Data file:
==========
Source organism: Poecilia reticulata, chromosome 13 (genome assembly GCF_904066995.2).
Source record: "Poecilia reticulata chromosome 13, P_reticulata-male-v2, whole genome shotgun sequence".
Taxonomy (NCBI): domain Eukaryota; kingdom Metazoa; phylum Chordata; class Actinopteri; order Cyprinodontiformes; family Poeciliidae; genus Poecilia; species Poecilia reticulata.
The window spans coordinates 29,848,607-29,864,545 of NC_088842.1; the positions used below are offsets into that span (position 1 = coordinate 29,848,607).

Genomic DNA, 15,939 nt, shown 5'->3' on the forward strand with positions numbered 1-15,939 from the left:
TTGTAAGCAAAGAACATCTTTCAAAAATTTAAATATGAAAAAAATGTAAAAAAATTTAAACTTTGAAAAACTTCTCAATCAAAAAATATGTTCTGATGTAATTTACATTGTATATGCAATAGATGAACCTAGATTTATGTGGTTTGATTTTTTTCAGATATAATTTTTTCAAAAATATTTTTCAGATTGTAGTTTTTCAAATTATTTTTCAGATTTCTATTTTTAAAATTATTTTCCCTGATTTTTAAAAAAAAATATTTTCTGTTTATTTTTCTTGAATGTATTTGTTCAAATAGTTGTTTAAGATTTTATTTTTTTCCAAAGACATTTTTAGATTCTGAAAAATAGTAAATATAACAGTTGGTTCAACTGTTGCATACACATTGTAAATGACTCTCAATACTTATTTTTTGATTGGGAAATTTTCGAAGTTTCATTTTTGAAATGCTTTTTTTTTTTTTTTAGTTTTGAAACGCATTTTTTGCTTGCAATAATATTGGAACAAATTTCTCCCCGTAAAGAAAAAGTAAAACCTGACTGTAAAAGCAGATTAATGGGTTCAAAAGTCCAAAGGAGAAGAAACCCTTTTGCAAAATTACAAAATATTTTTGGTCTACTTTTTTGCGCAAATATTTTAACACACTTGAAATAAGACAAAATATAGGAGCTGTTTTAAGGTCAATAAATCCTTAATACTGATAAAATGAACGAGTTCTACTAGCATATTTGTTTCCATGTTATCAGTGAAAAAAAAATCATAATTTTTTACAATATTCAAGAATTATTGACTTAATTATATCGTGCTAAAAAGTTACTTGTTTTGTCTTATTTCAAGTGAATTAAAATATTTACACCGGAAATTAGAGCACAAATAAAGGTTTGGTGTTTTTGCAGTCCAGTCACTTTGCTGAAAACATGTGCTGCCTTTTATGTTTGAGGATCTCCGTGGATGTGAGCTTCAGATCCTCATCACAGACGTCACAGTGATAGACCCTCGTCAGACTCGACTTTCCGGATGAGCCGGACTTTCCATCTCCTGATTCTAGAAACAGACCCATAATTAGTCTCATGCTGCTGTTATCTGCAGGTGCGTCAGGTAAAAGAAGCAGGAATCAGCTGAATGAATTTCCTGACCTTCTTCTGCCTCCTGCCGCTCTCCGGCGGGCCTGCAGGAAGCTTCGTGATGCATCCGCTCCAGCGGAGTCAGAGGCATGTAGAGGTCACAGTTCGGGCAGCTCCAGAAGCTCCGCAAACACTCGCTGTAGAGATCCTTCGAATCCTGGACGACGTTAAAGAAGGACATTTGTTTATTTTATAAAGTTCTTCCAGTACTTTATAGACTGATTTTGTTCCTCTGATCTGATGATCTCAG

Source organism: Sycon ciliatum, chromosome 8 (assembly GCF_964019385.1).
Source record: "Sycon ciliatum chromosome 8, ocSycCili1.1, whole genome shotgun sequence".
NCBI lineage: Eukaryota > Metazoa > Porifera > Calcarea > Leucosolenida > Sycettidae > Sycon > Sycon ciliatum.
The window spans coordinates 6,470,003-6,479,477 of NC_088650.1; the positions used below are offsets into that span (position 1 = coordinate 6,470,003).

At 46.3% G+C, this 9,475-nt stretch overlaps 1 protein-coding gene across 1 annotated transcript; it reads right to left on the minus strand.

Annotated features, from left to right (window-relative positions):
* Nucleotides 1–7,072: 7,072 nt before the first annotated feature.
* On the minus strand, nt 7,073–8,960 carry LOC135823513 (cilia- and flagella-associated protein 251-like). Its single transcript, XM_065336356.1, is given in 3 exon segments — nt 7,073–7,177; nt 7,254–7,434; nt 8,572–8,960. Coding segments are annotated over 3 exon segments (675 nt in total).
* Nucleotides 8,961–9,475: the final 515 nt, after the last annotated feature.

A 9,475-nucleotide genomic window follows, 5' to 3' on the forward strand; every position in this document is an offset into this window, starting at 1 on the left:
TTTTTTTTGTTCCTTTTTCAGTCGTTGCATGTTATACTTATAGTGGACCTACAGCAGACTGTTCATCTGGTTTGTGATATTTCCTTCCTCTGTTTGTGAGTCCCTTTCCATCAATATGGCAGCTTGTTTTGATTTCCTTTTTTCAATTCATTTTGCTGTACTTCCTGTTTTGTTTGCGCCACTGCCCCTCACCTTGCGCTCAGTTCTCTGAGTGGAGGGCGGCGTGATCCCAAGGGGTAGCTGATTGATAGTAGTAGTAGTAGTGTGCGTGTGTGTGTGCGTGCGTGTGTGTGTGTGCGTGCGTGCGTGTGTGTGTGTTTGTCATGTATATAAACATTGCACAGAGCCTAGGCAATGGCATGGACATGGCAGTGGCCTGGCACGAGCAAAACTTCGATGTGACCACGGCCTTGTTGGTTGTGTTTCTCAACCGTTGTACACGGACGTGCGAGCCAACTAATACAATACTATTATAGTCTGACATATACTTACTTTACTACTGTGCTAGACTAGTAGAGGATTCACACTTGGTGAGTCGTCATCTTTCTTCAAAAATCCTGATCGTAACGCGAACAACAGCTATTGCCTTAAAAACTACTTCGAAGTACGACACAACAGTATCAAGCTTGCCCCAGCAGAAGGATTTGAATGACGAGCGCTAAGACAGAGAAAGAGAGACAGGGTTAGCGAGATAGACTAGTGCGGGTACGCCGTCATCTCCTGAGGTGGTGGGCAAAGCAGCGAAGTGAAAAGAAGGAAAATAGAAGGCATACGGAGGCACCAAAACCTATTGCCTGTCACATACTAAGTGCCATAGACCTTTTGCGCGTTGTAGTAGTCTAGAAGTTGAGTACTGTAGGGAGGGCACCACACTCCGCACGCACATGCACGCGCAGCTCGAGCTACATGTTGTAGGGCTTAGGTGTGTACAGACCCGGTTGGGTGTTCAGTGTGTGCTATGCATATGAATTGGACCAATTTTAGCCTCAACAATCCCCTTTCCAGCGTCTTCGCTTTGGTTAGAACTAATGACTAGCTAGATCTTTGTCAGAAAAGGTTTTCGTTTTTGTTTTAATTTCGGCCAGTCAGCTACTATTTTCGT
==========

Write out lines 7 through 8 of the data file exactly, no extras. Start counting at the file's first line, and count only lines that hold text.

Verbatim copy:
Source organism: Sycon ciliatum, chromosome 8 (assembly GCF_964019385.1).
Source record: "Sycon ciliatum chromosome 8, ocSycCili1.1, whole genome shotgun sequence".